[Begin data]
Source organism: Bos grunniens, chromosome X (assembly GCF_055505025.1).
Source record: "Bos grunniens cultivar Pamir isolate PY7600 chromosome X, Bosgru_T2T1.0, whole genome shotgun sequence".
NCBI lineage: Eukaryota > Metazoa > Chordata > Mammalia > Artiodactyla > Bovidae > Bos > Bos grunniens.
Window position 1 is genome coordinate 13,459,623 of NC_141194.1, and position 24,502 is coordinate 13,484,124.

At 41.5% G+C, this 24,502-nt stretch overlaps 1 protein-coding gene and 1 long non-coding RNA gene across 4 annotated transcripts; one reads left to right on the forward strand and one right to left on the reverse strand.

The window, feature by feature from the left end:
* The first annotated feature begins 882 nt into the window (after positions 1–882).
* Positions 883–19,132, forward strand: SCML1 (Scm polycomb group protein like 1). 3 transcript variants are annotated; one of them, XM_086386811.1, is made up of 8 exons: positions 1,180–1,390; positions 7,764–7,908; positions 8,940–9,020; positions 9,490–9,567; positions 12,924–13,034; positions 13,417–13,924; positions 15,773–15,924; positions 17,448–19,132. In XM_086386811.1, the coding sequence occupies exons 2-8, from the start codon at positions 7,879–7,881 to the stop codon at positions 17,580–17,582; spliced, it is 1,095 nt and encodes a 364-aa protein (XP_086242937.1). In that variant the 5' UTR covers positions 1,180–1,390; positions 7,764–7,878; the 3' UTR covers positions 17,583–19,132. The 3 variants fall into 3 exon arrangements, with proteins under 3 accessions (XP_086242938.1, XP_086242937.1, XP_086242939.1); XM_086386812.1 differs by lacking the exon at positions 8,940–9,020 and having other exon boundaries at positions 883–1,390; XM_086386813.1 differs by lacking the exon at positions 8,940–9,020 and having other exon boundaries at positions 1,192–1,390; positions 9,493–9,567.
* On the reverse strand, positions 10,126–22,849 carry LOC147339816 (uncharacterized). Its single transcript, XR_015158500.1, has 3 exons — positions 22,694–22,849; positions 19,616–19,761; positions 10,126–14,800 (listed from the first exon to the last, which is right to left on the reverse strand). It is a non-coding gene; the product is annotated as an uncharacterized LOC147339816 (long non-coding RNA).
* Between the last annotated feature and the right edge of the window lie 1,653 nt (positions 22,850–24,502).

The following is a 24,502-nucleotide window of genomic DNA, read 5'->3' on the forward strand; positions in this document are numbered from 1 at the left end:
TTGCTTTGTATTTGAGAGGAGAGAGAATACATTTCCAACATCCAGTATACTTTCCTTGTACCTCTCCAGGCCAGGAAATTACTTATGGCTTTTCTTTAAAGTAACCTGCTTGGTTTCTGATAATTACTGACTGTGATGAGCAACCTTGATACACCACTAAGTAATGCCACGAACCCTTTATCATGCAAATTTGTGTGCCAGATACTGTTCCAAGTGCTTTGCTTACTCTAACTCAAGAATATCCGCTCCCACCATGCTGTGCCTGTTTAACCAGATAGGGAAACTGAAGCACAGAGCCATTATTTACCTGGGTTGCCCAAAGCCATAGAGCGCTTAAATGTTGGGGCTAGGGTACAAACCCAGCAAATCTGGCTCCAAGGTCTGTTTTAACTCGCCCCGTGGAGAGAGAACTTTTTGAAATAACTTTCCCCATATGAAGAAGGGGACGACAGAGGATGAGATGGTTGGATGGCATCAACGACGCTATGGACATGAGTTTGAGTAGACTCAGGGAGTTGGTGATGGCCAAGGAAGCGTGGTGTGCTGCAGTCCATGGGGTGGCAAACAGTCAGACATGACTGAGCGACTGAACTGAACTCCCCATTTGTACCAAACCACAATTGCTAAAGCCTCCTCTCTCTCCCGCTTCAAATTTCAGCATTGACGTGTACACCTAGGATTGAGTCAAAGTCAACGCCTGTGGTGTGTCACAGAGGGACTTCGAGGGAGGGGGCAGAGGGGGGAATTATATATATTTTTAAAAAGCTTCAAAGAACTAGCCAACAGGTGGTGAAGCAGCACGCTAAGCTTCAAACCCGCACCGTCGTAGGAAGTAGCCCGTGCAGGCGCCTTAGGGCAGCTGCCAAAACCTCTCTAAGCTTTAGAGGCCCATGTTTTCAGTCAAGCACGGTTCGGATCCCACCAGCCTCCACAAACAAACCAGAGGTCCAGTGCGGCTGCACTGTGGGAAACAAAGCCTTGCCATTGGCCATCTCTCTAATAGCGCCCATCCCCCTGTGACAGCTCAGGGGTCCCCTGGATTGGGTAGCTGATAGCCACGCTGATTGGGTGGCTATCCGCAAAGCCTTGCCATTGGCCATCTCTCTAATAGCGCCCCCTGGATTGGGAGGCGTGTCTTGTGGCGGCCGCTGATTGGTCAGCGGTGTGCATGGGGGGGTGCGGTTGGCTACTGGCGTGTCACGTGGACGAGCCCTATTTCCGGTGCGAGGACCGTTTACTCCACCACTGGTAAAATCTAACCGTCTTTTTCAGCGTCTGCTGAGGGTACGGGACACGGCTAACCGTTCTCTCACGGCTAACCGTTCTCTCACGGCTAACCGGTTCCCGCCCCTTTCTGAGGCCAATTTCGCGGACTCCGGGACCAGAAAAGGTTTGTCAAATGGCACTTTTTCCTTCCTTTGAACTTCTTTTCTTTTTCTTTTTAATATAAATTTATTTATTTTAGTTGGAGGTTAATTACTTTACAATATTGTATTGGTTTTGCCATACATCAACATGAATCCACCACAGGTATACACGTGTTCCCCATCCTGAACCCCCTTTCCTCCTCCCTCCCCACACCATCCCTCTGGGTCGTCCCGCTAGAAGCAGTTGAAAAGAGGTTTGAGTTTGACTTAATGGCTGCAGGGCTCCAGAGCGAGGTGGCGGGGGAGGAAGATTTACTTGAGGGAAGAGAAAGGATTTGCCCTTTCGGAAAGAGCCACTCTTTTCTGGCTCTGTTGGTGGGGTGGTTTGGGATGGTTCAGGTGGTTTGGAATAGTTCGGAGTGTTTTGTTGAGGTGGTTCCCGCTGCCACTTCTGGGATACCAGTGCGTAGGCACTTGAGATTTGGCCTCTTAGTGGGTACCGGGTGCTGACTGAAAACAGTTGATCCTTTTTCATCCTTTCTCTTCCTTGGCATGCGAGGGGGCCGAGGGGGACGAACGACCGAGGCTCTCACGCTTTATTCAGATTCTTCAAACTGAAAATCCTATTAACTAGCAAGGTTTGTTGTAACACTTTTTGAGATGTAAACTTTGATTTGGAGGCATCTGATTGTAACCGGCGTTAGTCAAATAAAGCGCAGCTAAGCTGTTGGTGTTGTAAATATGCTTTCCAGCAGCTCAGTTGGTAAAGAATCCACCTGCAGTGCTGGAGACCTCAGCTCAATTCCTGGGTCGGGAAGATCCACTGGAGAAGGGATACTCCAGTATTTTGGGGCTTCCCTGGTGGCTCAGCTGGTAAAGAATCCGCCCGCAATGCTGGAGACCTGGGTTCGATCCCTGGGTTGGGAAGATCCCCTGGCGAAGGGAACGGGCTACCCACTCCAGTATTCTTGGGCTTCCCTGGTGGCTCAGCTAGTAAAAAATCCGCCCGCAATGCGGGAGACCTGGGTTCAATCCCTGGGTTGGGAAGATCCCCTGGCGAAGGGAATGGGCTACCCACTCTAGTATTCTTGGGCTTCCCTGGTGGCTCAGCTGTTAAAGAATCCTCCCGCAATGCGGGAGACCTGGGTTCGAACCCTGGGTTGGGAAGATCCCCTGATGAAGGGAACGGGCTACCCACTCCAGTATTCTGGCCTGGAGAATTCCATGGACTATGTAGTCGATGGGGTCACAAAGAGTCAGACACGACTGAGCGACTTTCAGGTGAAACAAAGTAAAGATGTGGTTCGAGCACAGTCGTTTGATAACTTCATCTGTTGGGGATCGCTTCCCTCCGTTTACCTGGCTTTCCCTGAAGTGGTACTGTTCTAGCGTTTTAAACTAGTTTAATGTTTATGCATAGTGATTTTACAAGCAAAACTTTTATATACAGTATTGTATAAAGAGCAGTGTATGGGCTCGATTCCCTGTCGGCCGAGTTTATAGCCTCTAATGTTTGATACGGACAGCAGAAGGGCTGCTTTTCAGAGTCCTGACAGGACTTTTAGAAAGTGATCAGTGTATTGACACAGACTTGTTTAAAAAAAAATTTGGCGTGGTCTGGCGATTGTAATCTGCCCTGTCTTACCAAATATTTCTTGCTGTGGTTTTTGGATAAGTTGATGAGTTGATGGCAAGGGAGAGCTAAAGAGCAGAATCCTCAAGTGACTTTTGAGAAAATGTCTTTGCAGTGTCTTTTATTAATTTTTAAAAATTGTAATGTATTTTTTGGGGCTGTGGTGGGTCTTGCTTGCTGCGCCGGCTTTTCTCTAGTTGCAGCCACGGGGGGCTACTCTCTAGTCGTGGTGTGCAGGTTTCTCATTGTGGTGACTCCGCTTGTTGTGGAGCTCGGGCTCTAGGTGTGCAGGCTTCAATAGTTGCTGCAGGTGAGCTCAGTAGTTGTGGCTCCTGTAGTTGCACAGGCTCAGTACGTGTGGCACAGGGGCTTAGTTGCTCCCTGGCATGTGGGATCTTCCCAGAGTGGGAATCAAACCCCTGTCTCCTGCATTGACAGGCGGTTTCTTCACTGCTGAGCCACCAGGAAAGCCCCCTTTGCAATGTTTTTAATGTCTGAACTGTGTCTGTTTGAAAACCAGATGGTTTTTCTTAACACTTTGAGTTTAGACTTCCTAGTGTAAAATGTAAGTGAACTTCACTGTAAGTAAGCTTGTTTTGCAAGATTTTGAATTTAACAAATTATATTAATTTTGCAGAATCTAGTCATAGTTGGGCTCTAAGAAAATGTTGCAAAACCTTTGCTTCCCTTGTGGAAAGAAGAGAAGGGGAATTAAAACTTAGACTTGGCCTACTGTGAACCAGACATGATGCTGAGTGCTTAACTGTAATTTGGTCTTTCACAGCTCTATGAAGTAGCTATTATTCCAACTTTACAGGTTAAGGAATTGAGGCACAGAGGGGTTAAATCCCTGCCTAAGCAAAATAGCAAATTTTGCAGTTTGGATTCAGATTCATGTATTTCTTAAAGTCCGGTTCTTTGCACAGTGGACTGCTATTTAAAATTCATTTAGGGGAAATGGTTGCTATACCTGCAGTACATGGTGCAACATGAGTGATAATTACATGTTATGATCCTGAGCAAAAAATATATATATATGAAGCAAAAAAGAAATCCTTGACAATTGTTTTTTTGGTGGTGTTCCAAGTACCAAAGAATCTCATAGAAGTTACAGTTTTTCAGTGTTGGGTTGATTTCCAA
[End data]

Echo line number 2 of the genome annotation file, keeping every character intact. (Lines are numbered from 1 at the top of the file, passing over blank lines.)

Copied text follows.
Source record: "Bos grunniens cultivar Pamir isolate PY7600 chromosome X, Bosgru_T2T1.0, whole genome shotgun sequence".